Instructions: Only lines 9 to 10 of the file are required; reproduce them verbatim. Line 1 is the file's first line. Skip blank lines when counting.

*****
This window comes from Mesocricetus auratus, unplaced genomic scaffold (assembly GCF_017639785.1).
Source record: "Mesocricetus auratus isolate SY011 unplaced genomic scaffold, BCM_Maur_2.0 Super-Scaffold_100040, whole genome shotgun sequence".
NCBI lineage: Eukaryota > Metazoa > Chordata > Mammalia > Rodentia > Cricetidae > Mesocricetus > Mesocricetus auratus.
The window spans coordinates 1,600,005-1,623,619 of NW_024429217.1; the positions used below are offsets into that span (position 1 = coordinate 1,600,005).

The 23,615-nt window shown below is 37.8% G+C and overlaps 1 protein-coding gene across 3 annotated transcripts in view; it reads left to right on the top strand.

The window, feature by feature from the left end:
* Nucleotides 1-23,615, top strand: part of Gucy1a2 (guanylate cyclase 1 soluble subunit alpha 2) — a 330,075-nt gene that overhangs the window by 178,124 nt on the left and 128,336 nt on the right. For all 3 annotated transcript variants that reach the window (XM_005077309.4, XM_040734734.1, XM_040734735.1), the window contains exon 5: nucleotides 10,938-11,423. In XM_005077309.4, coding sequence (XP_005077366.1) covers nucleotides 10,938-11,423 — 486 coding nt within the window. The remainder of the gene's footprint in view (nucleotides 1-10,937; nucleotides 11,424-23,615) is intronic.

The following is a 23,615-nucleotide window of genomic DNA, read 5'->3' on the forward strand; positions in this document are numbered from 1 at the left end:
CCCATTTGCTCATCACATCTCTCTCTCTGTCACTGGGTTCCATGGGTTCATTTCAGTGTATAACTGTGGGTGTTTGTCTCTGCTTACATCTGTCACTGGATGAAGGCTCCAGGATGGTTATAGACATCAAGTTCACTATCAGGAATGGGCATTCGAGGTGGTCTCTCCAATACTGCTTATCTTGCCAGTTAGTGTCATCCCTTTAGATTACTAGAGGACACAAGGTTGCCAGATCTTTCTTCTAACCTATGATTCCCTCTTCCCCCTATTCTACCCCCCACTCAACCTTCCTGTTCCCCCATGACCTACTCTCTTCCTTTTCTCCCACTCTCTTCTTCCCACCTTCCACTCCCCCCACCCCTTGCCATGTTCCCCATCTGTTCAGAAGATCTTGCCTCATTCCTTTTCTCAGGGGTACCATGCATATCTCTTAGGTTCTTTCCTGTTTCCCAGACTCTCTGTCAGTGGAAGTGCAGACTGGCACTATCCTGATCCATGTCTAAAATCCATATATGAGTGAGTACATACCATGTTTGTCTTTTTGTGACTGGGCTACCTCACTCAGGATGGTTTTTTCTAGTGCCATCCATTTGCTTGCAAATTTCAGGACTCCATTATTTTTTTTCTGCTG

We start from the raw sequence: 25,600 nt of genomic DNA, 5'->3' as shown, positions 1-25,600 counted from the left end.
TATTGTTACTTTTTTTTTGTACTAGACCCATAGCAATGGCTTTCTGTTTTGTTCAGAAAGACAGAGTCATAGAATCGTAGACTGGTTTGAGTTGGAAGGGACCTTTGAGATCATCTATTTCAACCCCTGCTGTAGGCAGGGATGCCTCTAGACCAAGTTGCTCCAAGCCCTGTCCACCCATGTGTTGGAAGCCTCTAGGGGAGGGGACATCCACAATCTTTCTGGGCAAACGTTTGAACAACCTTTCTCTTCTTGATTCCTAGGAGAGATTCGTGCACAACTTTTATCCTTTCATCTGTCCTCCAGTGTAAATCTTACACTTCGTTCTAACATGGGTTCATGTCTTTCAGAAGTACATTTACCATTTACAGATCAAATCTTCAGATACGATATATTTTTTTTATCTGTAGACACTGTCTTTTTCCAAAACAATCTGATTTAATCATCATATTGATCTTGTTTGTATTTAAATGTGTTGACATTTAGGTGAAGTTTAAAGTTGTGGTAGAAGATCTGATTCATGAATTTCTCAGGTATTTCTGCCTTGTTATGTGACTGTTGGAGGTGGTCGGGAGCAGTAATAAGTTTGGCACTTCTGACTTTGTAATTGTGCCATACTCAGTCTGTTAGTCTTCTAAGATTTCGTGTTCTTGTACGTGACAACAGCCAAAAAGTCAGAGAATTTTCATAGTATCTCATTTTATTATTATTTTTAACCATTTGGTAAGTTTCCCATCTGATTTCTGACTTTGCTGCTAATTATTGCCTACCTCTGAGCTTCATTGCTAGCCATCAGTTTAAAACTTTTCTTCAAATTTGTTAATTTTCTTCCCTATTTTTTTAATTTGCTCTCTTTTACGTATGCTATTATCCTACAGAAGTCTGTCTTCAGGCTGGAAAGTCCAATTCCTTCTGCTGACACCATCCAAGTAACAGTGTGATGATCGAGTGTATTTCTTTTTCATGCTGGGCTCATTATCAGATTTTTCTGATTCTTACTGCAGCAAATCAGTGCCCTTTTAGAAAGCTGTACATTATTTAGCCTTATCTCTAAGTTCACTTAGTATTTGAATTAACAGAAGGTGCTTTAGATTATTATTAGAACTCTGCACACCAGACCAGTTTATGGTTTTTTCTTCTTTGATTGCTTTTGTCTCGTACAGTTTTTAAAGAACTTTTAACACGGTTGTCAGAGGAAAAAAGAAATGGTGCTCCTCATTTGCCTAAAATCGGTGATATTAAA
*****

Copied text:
CCCATTTGCTCATCACATCTCTCTCTCTGTCACTGGGTTCCATGGGTTCATTTCAGTGTATAACTGTGGGTGTTTGTCTCTGCTTACATCTGTCACTGGATGAAGGCTCCAGGATGGTTATAGACATCAAGTTCACTATCAGGAATGGGCATTCGAGGTGGTCTCTCCAATACTGCTTATCTTGCCAGTTAGTGTCATCCCTTTAGATTACTAGAGGACACAAGGTTGCCAGATCTTTCTTCTAACCTATGATTCCCTCTTCCCCCTATTCTACCCCCCACTCAACCTTCCTGTTCCCCCATGACCTACTCTCTTCCTTTTCTCCCACTCTCTTCTTCCCACCTTCCACTCCCCCCACCCCTTGCCATGTTCCCCATCTGTTCAGAAGATCTTGCCTCATTCCTTTTCTCAGGGGTACCATGCATATCTCTTAGGTTCTTTCCTGTTTCCCAGACTCTCTGTCAGTGGAAGTGCAGACTGGCACTATCCTGATCCATGTCTAAAATCCATATATGAGTGAGTACATACCATGTTTGTCTTTTTGTGACTGGGCTACCTCACTCAGGATGGTTTTTTCTAGTGCCATCCATTTGCTTGCAAATTTCAGGACTCCATTATTTTTTTTCTGCTG

We start from the raw sequence: 25,600 nt of genomic DNA, 5'->3' as shown, positions 1-25,600 counted from the left end.